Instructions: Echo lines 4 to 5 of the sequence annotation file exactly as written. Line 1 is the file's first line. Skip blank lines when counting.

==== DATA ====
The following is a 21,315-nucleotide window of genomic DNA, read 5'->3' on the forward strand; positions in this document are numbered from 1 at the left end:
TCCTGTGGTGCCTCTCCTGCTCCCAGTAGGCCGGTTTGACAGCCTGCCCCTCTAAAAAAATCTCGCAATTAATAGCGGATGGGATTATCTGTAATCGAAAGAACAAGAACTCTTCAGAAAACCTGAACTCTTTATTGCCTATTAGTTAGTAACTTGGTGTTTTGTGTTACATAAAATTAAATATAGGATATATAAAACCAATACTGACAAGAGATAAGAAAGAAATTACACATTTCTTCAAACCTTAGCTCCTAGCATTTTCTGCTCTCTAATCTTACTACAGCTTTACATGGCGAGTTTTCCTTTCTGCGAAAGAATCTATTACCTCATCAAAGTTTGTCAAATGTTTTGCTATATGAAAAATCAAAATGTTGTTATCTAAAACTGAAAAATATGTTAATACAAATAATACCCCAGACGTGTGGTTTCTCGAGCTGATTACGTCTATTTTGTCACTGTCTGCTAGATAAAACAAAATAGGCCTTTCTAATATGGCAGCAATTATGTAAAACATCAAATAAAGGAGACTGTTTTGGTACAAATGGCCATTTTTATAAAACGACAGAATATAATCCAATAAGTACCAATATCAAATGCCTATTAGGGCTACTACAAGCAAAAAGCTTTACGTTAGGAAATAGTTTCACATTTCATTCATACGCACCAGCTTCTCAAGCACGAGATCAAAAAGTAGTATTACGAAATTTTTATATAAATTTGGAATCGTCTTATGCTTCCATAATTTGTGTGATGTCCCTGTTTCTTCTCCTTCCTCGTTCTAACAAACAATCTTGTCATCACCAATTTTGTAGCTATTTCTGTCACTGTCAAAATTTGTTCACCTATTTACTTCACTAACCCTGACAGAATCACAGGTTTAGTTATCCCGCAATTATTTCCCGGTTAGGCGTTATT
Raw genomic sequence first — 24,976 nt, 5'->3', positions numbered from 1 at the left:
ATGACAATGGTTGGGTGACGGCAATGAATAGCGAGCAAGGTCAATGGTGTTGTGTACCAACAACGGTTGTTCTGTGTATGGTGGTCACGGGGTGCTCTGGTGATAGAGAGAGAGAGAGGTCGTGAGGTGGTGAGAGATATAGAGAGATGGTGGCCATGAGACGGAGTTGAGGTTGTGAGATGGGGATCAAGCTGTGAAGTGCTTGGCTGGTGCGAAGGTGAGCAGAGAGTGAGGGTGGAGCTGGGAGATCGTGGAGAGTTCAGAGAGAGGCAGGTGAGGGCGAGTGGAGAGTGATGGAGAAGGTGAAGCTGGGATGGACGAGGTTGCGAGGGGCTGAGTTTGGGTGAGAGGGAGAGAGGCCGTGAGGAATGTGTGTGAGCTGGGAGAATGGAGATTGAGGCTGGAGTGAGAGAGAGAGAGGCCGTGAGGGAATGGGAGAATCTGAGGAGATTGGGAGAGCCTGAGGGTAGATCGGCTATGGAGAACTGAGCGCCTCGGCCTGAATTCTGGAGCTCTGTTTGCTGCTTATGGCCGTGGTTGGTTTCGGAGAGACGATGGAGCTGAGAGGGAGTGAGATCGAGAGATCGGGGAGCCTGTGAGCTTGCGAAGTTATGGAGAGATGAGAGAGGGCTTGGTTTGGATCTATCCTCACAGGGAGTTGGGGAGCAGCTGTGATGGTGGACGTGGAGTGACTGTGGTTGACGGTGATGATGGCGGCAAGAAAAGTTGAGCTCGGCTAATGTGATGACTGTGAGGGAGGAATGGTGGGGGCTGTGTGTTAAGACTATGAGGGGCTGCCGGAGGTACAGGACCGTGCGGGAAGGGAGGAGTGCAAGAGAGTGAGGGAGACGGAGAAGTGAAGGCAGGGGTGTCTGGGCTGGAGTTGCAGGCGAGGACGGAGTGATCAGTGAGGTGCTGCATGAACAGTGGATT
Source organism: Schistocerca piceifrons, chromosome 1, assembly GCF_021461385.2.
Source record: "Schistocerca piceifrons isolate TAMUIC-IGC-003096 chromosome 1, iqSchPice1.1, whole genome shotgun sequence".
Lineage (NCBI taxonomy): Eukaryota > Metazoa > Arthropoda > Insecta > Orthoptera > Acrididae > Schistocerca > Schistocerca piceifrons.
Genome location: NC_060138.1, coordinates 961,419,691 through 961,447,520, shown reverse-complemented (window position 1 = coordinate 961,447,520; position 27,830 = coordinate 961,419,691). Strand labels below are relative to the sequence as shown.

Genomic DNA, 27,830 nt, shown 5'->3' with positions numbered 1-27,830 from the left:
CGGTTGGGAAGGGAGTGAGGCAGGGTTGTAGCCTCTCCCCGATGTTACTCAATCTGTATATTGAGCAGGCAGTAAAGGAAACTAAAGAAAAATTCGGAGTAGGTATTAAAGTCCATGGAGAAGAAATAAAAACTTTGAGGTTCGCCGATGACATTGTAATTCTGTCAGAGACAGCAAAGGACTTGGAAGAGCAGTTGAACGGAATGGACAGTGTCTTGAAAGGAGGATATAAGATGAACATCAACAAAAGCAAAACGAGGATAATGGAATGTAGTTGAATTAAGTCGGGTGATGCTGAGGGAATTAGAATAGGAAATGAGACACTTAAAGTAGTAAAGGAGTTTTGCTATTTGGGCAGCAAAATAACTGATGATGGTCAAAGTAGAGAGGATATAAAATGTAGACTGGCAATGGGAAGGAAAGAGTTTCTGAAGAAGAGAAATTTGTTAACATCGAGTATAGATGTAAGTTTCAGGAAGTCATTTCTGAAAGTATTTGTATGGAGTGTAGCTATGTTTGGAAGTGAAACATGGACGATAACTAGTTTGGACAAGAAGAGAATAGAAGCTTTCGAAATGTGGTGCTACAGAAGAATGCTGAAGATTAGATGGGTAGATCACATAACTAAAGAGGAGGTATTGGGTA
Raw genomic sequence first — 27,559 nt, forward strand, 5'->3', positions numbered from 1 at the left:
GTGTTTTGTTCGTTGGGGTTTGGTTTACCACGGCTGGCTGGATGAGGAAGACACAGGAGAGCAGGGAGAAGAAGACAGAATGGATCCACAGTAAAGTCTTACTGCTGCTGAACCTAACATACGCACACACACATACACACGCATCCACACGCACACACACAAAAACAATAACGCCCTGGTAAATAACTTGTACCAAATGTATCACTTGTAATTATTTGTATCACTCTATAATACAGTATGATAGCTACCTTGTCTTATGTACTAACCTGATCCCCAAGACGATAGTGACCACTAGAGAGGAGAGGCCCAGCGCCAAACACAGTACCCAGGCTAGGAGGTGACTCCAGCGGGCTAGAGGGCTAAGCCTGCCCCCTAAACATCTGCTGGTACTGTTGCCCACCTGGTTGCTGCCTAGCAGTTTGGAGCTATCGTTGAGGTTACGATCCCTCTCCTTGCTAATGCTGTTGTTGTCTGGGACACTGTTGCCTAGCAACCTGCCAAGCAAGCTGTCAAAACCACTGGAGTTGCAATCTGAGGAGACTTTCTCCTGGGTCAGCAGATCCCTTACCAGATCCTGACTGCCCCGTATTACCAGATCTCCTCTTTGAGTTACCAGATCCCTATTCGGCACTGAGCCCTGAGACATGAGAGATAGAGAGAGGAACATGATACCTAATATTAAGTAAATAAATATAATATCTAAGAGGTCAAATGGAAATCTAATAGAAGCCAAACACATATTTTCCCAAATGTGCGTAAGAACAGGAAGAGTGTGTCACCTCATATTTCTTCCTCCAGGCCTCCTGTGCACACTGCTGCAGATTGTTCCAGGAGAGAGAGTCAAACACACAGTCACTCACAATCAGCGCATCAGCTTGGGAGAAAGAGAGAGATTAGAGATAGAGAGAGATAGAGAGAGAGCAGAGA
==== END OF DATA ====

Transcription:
ATGACAATGGTTGGGTGACGGCAATGAATAGCGAGCAAGGTCAATGGTGTTGTGTACCAACAACGGTTGTTCTGTGTATGGTGGTCACGGGGTGCTCTGGTGATAGAGAGAGAGAGAGGTCGTGAGGTGGTGAGAGATATAGAGAGATGGTGGCCATGAGACGGAGTTGAGGTTGTGAGATGGGGATCAAGCTGTGAAGTGCTTGGCTGGTGCGAAGGTGAGCAGAGAGTGAGGGTGGAGCTGGGAGATCGTGGAGAGTTCAGAGAGAGGCAGGTGAGGGCGAGTGGAGAGTGATGGAGAAGGTGAAGCTGGGATGGACGAGGTTGCGAGGGGCTGAGTTTGGGTGAGAGGGAGAGAGGCCGTGAGGAATGTGTGTGAGCTGGGAGAATGGAGATTGAGGCTGGAGTGAGAGAGAGAGAGGCCGTGAGGGAATGGGAGAATCTGAGGAGATTGGGAGAGCCTGAGGGTAGATCGGCTATGGAGAACTGAGCGCCTCGGCCTGAATTCTGGAGCTCTGTTTGCTGCTTATGGCCGTGGTTGGTTTCGGAGAGACGATGGAGCTGAGAGGGAGTGAGATCGAGAGATCGGGGAGCCTGTGAGCTTGCGAAGTTATGGAGAGATGAGAGAGGGCTTGGTTTGGATCTATCCTCACAGGGAGTTGGGGAGCAGCTGTGATGGTGGACGTGGAGTGACTGTGGTTGACGGTGATGATGGCGGCAAGAAAAGTTGAGCTCGGCTAATGTGATGACTGTGAGGGAGGAATGGTGGGGGCTGTGTGTTAAGACTATGAGGGGCTGCCGGAGGTACAGGACCGTGCGGGAAGGGAGGAGTGCAAGAGAGTGAGGGAGACGGAGAAGTGAAGGCAGGGGTGTCTGGGCTGGAGTTGCAGGCGAGGACGGAGTGATCAGTGAGGTGCTGCATGAACAGTGGATT
Source organism: Schistocerca piceifrons, chromosome 1, assembly GCF_021461385.2.